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The Canterbury Tales
 poem by Geoffrey Chaucer

From 'The Wife of Bath's Prologue'

Experience, though noon auctoritee
Were in this world, is right ynough for me
To speke of wo that is in mariage:
For lordinges, sith I twelf yeer was of ageó
Thanked be God that is eterne on liveó
Housbondes at chirche dore I have had five
(If I so ofte mighte han wedded be),
And alle were worthy men in hir degree.
But me was told, certain, nat longe agoon is,
That sith that Crist ne wente nevere but ones
To wedding in the Cane of Galilee,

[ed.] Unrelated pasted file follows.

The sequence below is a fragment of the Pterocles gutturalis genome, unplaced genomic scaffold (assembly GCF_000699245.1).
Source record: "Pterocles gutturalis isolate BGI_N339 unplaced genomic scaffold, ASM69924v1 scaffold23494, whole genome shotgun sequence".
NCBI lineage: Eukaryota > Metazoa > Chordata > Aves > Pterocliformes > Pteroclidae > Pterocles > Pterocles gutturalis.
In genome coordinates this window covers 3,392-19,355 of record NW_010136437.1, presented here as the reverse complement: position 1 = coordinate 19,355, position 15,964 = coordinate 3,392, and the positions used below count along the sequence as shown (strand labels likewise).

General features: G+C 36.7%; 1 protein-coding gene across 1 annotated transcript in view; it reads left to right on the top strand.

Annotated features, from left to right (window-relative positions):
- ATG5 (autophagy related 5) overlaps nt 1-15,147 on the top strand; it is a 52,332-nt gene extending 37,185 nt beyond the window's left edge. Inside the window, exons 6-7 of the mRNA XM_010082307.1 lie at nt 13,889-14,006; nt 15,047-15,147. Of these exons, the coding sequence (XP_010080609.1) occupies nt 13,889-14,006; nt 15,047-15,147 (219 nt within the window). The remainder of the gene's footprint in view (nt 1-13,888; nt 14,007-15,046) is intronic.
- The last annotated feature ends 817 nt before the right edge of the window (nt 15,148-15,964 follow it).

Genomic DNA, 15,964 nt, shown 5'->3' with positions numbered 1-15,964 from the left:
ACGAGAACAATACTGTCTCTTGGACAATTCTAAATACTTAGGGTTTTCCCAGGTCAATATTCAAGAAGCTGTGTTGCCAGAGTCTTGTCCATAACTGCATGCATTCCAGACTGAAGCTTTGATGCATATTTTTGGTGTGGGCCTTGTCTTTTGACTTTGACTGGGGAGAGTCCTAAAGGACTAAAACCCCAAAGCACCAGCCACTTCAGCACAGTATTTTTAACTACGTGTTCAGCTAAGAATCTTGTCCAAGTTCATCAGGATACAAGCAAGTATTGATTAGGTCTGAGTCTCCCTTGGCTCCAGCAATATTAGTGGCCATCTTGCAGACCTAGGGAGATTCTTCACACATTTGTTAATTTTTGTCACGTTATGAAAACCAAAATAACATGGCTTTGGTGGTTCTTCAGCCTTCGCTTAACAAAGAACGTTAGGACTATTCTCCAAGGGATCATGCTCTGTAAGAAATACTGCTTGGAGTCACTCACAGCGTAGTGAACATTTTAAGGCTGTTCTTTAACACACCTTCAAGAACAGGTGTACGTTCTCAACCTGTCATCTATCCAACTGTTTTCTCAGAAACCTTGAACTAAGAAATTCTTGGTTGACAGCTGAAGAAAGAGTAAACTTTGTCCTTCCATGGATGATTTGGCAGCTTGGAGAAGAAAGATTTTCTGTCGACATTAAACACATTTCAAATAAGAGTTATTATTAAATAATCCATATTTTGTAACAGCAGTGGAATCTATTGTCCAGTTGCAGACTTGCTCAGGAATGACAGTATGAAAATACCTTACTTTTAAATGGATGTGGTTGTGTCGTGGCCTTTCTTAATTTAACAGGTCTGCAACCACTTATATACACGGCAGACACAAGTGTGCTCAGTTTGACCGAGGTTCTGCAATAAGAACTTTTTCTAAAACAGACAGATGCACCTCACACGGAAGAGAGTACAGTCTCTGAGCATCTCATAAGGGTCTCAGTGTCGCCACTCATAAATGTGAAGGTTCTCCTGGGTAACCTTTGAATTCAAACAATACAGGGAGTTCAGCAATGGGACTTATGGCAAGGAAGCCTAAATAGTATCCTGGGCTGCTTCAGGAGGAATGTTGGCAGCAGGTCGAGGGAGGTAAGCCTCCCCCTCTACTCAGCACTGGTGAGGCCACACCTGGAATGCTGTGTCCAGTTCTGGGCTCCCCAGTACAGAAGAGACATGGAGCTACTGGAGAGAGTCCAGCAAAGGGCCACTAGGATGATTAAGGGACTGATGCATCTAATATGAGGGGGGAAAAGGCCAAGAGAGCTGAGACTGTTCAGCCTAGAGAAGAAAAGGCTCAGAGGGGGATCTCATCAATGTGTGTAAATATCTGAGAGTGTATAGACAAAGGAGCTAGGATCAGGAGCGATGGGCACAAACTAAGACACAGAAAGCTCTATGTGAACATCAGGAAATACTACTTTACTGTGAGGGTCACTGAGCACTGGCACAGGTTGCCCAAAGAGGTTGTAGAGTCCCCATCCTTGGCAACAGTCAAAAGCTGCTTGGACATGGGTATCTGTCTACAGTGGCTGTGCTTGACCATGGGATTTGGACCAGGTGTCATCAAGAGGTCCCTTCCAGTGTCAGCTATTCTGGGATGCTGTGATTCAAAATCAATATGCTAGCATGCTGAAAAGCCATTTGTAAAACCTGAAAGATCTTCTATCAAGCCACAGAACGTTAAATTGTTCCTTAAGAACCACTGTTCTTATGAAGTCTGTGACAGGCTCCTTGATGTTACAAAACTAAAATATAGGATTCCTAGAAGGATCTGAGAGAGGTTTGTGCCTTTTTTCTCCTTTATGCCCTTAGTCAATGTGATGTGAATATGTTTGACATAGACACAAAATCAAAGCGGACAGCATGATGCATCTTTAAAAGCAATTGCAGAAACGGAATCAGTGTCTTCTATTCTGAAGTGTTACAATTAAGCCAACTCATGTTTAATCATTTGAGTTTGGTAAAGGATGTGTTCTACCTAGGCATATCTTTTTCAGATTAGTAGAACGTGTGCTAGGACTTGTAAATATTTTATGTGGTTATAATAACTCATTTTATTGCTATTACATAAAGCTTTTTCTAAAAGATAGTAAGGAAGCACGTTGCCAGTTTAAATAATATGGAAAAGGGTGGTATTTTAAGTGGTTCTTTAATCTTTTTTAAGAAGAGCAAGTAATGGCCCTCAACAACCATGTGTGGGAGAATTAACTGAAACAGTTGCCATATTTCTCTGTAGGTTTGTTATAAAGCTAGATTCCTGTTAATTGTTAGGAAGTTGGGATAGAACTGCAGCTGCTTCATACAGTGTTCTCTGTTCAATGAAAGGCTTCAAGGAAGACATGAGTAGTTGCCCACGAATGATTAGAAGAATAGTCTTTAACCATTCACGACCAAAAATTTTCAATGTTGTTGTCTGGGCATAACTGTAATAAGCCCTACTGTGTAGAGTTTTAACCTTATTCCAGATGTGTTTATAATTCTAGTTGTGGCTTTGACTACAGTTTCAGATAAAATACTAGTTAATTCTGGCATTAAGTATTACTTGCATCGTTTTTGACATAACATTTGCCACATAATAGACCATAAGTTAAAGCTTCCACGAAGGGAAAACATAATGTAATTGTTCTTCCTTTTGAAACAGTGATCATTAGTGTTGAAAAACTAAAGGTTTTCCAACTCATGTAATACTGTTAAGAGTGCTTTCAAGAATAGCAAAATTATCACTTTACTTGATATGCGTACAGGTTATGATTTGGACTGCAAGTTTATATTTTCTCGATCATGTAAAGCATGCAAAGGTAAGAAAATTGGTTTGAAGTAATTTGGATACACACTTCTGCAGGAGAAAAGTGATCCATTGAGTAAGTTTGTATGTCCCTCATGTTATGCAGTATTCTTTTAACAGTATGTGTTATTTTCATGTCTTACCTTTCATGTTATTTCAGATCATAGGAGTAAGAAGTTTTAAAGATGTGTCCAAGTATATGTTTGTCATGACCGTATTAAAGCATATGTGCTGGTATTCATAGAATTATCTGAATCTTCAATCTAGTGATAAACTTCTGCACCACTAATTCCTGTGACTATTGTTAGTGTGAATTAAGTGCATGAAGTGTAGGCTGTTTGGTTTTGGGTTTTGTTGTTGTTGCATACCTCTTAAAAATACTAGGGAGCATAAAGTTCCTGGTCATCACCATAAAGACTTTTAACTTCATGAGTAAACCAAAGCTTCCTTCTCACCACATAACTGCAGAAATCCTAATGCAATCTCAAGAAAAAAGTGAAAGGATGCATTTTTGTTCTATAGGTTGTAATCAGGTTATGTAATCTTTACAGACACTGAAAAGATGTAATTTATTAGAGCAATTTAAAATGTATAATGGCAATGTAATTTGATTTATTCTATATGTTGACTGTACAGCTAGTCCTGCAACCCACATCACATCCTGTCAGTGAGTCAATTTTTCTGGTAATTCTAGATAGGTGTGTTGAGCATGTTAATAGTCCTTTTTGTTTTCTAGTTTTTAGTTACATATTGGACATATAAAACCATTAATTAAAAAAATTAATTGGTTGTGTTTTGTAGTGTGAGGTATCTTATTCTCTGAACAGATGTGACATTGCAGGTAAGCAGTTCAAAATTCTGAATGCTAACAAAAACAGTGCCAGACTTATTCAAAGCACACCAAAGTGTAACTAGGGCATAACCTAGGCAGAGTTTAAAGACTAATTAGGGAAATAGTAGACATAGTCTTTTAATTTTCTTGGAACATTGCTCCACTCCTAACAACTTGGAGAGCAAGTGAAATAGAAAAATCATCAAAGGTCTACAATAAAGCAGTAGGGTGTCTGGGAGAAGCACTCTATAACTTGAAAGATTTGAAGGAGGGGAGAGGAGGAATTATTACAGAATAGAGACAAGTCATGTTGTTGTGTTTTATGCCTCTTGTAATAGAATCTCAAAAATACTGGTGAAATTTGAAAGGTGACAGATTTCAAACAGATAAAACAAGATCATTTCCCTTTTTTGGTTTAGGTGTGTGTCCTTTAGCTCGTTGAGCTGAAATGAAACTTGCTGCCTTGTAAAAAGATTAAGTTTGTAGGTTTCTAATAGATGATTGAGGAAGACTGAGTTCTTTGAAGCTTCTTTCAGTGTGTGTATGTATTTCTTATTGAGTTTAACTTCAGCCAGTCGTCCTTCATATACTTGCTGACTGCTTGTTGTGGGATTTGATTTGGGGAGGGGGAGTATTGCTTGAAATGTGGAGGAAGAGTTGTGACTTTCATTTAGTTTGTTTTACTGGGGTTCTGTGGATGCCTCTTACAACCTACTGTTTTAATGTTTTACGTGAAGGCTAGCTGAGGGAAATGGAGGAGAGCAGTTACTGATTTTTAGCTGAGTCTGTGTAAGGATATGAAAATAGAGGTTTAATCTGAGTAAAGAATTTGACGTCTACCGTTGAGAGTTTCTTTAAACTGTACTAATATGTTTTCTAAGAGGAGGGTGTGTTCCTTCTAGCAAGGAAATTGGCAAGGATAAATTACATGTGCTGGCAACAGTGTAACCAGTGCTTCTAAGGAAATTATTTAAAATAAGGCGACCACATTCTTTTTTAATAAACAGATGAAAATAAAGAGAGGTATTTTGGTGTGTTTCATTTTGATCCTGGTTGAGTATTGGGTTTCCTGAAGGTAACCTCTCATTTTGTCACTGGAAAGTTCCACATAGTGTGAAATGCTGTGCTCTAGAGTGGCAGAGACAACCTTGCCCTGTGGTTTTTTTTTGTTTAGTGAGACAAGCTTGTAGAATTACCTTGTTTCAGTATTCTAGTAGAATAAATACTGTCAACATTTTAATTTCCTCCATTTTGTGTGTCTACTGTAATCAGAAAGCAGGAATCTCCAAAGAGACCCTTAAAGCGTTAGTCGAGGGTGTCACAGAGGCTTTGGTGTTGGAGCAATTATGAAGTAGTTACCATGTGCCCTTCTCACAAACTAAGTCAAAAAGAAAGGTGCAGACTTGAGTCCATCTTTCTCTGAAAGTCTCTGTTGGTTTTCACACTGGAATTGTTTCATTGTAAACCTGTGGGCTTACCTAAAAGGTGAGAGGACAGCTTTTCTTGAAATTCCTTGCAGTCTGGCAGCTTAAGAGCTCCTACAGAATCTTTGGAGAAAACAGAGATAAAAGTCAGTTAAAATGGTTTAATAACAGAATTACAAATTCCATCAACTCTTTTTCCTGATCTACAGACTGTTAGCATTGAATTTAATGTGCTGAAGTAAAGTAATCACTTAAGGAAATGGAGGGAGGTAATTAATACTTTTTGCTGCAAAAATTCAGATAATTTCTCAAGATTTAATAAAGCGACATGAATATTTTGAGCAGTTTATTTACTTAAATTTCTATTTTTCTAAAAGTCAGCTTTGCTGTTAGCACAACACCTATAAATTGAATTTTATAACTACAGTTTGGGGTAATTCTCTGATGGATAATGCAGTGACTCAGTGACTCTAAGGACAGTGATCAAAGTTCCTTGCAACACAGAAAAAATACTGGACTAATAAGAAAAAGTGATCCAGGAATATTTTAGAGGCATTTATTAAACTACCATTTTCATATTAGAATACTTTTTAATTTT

That by the same ensample taughte he me
That I ne sholde wedded be but ones.
Herke eek, lo, which a sharp word for the nones,
Biside a well, Jesus, God and man,
Spak in repreve of the Samaritan:
"Thou hast yhad five housbondes," quod he,
"And that ilke man that now hath thee
Is nat thyn housbonde." Thus saide he certain.
What that he mente therby I can nat sayn,
But that I axe why the fifthe man
Was noon housbonde to the Samaritan?
How manye mighte she han in mariage?
Yit herde I nevere tellen in myn age
Upon this nombre diffinicioun.
Men may divine and glosen up and down,
But wel I woot, expres, withouten lie,
God bad us for to wexe and multiplye:
That gentil text can I wel understonde

The Canterbury Tales
Geoffrey Chaucer

The Canterbury Tales - a poem by Geoffrey Chaucer

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